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8

Attach a large washer to the chain with some binding wire. Use a centre punch to mark the washer with one to several dots and keep a log of those. The washer will stay attached while you clean the chains and the marking won't be washed off by a solvent.


7

As the smallest cog and smallest chainring have not change changed size, the chain length will be no worse than it was previously. With the smaller large cassette cog, you may find you can shorten the chain, giving better small/small tension. The difference (presuming a reasonably sized chain to begin with) of dropping a link will be minor enough I doubt I ...


6

I would honestly keep track of them with a tag somehow off the bike vs. mark the physical chain. However, if you really want to mark the chain, I would make a mark like a scratch on the master-link of each chain to achieve what you are trying to do. This way you know where to look to id the chain. Perhaps us a chisel tip or punch to literally make your mark.


6

There’s no need to worry about specified width. The bottom line is that any 10 speed chain from a reputable manufacturer (Shimano, SRAM, KMC, Wipperman) will work fine with a Shimano cassette.


4

The only thing I can think of is to use master links from different brands (Shimano, SRAM, Wipperman, KMC …). They usually tell you not to mix master links and chains but in my experience it works great. On older (≤8 speed) chains you might be able to put a nice, thin scratch on the face of pins with the edge of a file. On newer chains the pins don’t stick ...


3

Generally yes, the front mech can work acceptably with other sizes of chain. Since you will have a thicker chain than expected, the front derailleur cage may need to be widened a little to reduce chain rub. The actuation ratio is between your shifter and the chainrings, so a friction shifter will work perfectly, and an indexed shifter should be acceptable. ...


3

You can try it since it will not cost you any time or money to try it other than swapping the cassette and putting the wheel back on. You might just be able to get away with adjusting the B screw slightly. Here is a link to sizing a chain. https://wickwerks.com/setup-chain-length/


3

First, this is not a between-brands compatibility issue. Microshift products are generally compatible with Shimano. In fact, in 11 speed and below groupsets, Shimano, SRAM, Microshift and others all use the same standards for cassette sprocket spacing and chain width, and there is a general cross-compatibility. Freehub bodies for 11 speed road groupset ...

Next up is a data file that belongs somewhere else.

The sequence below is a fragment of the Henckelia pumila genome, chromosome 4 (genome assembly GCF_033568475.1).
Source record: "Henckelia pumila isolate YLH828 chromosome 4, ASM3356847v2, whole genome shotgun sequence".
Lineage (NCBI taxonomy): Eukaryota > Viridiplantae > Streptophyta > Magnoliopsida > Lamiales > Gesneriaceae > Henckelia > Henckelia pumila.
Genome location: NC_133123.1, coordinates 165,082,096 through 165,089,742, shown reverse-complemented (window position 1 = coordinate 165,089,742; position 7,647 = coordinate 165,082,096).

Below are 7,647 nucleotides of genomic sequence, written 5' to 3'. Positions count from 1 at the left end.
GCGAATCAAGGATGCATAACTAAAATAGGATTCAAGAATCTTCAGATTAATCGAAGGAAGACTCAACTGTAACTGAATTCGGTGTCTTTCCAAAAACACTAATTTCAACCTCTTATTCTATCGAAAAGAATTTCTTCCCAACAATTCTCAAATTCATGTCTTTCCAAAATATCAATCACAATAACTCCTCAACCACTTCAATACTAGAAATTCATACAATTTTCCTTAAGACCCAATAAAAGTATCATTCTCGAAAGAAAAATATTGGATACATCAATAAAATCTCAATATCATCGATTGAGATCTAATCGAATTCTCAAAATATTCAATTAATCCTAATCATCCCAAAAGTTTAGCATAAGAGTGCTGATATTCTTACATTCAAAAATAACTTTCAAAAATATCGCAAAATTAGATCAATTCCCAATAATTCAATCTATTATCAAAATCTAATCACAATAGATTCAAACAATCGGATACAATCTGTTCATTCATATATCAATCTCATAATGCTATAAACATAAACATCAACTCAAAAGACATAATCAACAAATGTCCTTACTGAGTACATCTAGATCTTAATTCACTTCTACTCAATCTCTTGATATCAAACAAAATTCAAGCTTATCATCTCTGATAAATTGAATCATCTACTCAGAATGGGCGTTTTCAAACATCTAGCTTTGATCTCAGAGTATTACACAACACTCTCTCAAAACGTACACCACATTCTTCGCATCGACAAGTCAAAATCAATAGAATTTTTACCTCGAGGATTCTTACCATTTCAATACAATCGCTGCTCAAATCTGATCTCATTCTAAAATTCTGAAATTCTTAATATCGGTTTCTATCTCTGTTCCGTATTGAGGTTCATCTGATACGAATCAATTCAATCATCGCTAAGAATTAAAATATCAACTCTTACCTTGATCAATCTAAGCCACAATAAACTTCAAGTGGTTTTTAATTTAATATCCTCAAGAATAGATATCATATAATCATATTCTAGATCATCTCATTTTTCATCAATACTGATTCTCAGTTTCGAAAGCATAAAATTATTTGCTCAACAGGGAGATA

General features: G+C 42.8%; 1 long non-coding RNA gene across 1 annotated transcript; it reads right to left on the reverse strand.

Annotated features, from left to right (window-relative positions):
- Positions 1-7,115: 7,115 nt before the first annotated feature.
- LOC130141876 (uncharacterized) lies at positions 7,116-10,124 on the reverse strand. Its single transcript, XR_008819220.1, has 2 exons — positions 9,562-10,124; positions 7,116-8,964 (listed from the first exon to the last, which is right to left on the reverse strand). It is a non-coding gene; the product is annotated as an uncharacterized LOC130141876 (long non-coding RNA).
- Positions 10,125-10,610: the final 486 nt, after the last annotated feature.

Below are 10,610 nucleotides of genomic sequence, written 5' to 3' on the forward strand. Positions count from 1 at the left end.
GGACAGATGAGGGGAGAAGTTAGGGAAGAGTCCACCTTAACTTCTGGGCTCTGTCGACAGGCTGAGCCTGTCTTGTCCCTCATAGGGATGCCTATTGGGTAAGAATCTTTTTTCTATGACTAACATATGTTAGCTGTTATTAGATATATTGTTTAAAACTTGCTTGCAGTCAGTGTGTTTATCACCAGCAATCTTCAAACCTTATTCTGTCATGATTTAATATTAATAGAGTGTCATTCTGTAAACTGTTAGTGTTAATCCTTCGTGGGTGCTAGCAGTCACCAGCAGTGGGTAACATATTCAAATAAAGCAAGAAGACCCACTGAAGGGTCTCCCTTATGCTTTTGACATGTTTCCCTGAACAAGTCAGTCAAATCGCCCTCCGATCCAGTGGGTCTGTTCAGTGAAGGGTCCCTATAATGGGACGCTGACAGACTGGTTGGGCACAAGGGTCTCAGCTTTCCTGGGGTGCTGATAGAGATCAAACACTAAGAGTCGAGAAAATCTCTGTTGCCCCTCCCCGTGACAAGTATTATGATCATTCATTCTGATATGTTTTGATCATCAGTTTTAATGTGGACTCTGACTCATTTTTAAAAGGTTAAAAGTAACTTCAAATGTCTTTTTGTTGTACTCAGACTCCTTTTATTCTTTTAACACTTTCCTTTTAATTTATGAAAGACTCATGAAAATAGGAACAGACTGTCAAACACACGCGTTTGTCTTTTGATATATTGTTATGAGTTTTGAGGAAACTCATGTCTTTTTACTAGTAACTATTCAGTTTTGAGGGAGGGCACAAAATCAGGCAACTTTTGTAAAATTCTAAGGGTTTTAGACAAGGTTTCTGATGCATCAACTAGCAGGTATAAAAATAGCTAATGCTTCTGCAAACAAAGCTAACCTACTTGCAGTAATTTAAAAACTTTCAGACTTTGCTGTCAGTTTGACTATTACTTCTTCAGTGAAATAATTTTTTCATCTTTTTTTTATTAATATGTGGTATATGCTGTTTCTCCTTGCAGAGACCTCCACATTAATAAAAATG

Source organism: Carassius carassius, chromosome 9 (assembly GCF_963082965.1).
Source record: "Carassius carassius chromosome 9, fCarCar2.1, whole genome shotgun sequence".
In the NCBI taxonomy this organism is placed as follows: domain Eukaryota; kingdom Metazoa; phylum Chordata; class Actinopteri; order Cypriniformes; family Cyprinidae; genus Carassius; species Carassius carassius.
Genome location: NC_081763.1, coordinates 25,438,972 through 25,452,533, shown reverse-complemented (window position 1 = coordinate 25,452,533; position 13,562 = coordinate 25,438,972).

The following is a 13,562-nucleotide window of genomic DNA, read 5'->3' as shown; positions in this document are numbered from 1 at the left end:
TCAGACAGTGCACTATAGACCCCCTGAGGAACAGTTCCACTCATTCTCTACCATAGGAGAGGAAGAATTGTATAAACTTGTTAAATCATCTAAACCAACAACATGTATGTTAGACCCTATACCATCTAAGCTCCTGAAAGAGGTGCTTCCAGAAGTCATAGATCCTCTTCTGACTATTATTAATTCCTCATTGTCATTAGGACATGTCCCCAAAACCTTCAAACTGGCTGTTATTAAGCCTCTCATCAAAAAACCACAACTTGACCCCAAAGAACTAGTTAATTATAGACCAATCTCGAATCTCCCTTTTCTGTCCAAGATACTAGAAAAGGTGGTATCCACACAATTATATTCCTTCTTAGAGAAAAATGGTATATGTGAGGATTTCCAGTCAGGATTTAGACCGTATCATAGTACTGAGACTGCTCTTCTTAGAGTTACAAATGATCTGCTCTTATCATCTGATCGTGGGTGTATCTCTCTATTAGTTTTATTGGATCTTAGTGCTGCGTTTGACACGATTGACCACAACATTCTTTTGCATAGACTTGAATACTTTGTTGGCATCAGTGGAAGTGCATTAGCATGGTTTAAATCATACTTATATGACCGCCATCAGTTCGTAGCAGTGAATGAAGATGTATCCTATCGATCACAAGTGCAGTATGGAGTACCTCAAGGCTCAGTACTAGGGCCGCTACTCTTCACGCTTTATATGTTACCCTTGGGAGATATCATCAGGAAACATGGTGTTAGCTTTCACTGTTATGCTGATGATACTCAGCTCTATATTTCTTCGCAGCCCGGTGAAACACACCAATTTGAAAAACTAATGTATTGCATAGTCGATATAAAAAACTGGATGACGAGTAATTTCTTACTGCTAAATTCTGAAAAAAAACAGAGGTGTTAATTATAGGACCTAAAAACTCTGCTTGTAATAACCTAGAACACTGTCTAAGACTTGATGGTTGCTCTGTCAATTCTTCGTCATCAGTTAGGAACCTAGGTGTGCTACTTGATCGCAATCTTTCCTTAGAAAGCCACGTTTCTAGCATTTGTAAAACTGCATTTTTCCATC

3

Solved - I've bought new derailleur(claris ~20 eur) and I was able to configure it very easily. The problem in old one is really in broken inner plate geometry. This probably happend during my accident. Plate is bent in X axis towards towards the chain, which makes it really hard to bent back.


2

"HG" indicates that this is a Hyperglide chain, but it doesn't tell us how wide the chain is, which is the critical question to answer—Hyperglide is a Shimano technology used on drive systems with different numbers of gears. Although you have a 6-speed freewheel, you might not have a 6-speed chain, and outer chain widths are different depending on ...


2

All 10 speed chains should be compatible with 10s cassettes. The nominal widths I'm seeing are all about 5.88mm. Specifically, this is the distance between the inner faces of the inner plates, as diagrammed by Bike Gremlin. There's one possible exception to the above: early Campagnolo 10s chains, released in the early 2000s when Shimano was still on 9s, ...


2

This is dependent on your choice of chain, but KMC chains are available in many colors. Wipperman chains are available in a couple of different finishes. And their master links are also available in a couple of different finishes (I've used KMC master links with Shimano chains without incident, fwiw).


1

Use a tungsten carbide scribe. I recommend straight lines only like ticks, crosses, and tees, not fancy letters or symbol with curves, since you may need multiple passes.


1

Usually 100 - 150 miles is ideal on a road bike that has not seen rain or bad weather. Also, the kind of lube you use makes a difference. For example, WD40 Wet Bike Lube for me worked, but would only get me about 120 max before I felt it was best to clean the drive train (e.g. caked on dry black chunks on the drive components vs. just liquid black dirt ...


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